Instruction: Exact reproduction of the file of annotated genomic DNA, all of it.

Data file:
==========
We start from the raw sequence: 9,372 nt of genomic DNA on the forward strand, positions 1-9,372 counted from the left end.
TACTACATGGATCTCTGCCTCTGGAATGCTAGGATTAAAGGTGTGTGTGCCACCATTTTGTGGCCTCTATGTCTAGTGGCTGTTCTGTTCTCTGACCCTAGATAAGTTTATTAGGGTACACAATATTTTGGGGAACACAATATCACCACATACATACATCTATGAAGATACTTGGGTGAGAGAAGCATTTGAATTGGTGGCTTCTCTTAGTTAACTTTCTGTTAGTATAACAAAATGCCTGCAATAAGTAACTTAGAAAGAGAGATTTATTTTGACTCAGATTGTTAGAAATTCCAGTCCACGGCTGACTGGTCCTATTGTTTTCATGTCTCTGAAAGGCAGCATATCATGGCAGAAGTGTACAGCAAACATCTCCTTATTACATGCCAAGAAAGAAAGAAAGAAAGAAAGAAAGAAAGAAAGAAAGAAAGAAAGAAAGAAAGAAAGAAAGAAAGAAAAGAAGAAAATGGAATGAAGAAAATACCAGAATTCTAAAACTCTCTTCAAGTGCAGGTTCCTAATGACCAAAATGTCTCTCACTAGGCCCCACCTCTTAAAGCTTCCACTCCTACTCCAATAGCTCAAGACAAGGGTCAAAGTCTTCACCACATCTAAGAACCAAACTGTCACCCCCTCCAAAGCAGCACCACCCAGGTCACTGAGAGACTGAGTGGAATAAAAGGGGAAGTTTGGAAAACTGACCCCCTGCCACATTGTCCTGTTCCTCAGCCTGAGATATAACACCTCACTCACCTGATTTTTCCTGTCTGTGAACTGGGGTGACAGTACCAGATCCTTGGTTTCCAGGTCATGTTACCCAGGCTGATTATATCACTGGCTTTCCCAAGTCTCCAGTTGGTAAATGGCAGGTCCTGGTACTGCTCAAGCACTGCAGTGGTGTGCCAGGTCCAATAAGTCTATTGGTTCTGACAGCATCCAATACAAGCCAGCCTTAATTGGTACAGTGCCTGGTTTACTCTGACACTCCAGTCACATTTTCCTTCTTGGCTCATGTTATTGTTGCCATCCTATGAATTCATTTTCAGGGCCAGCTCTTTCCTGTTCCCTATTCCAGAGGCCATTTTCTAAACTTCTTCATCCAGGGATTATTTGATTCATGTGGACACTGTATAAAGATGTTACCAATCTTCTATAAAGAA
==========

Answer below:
We start from the raw sequence: 9,372 nt of genomic DNA on the forward strand, positions 1-9,372 counted from the left end.
TACTACATGGATCTCTGCCTCTGGAATGCTAGGATTAAAGGTGTGTGTGCCACCATTTTGTGGCCTCTATGTCTAGTGGCTGTTCTGTTCTCTGACCCTAGATAAGTTTATTAGGGTACACAATATTTTGGGGAACACAATATCACCACATACATACATCTATGAAGATACTTGGGTGAGAGAAGCATTTGAATTGGTGGCTTCTCTTAGTTAACTTTCTGTTAGTATAACAAAATGCCTGCAATAAGTAACTTAGAAAGAGAGATTTATTTTGACTCAGATTGTTAGAAATTCCAGTCCACGGCTGACTGGTCCTATTGTTTTCATGTCTCTGAAAGGCAGCATATCATGGCAGAAGTGTACAGCAAACATCTCCTTATTACATGCCAAGAAAGAAAGAAAGAAAGAAAGAAAGAAAGAAAGAAAGAAAGAAAGAAAGAAAGAAAGAAAGAAAGAAAAGAAGAAAATGGAATGAAGAAAATACCAGAATTCTAAAACTCTCTTCAAGTGCAGGTTCCTAATGACCAAAATGTCTCTCACTAGGCCCCACCTCTTAAAGCTTCCACTCCTACTCCAATAGCTCAAGACAAGGGTCAAAGTCTTCACCACATCTAAGAACCAAACTGTCACCCCCTCCAAAGCAGCACCACCCAGGTCACTGAGAGACTGAGTGGAATAAAAGGGGAAGTTTGGAAAACTGACCCCCTGCCACATTGTCCTGTTCCTCAGCCTGAGATATAACACCTCACTCACCTGATTTTTCCTGTCTGTGAACTGGGGTGACAGTACCAGATCCTTGGTTTCCAGGTCATGTTACCCAGGCTGATTATATCACTGGCTTTCCCAAGTCTCCAGTTGGTAAATGGCAGGTCCTGGTACTGCTCAAGCACTGCAGTGGTGTGCCAGGTCCAATAAGTCTATTGGTTCTGACAGCATCCAATACAAGCCAGCCTTAATTGGTACAGTGCCTGGTTTACTCTGACACTCCAGTCACATTTTCCTTCTTGGCTCATGTTATTGTTGCCATCCTATGAATTCATTTTCAGGGCCAGCTCTTTCCTGTTCCCTATTCCAGAGGCCATTTTCTAAACTTCTTCATCCAGGGATTATTTGATTCATGTGGACACTGTATAAAGATGTTACCAATCTTCTATAAAGAA